De Blasio says NYC 'looking to recoup' money from Trump after tax story

De Blasio says NYC 'looking to recoup' money from Trump after tax story
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New York mayor Bill de Blasio (D) on Wednesday said the city is "looking to recoup" money from President TrumpDonald John TrumpChelsea Clinton announces birth of third child Ukrainian officials and Giuliani are sharing back-channel campaign information: report Trump attacks 'the Squad' as 'racist group of troublemakers' MORE after a bombshell New York Times investigation revealed the president and his family used shady financial maneuvers to avoid paying millions of dollars in taxes.  

De Blasio, who who often spars with the president, on Monday warned that Trump could face civil penalties over the instances of fraud outlined in the Times report, according to Bloomberg News.  

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"It’s clear to me that there are real ramifications right now to what has been disclosed, either potential violations of law, or in cases where the statute of limitations has ended that there may be very serious civil penalties that can be applied by both the state and the city,” de Blasio said.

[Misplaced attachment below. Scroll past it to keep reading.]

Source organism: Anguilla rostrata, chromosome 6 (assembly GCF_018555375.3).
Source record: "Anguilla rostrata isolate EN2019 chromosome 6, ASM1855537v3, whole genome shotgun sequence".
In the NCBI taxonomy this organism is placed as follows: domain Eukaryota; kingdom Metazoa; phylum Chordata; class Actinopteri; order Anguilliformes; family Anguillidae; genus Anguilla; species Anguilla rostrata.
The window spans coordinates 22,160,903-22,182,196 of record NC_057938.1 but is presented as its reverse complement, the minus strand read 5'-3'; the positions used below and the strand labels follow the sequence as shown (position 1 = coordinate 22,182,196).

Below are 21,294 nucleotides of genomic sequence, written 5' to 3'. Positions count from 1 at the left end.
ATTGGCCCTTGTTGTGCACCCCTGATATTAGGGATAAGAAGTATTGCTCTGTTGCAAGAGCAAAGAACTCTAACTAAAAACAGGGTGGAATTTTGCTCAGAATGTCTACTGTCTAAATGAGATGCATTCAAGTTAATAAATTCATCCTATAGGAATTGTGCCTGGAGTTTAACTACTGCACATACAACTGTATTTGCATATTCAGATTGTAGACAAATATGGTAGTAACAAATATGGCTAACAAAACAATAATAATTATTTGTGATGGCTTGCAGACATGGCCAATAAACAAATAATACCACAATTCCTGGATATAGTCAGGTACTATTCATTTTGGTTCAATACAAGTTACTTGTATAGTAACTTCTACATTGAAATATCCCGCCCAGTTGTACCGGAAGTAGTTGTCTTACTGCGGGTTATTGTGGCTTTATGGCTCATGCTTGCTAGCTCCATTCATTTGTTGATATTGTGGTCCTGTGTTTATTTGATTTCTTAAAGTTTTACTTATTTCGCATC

“The city of New York is looking to recoup any money that Donald Trump owes the people of New York City, period," he added, according to the news outlet.

New York state tax officials on Tuesday launched a review into allegations laid out in the Times article, which reported Trump engaged in "dubious tax schemes" in the 1990s that helped him accrue millions of dollars in wealth from his father's real estate business.

De Blasio in his Wednesday remarks pointed to Trump's history as a notorious New York businessman, saying he "evaded the kind of regulation and investigation and prosecution he should have received many times over."

The two-term mayor called the Times investigation an "indictment of the culture of New York City."

"There was a good old boy network that obviously Donald Trump played like a fiddle," de Blasio said. 

Though the statute of limitations has passed for many of the alleged schemes by Trump and his family, there is no time limit on civil penalties for tax fraud, the Times noted.

Trump on Wednesday blasted the article as a "hit piece" but did not deny any of the allegations. His lawyer called the article "100 percent false."

After an investigation that lasted for more than a year, the Times reported Trump and his siblings set up a "sham" corporation to help disguise otherwise taxable income that came from gifts from their parents.

The newspaper gained access to more than 100,000 documents revealing insight into the Trump family's financial records. The records ultimately showed Trump helped undervalue his father's real estate holdings, leading to a lower tax bill when he and his siblings inherited the properties. The Times wrote that some of Trump's behavior amounted to "fraud."

The New York State Department of Taxation and Finance was already investigating the Trump Foundation over potential tax law violations, according to a Times report in July.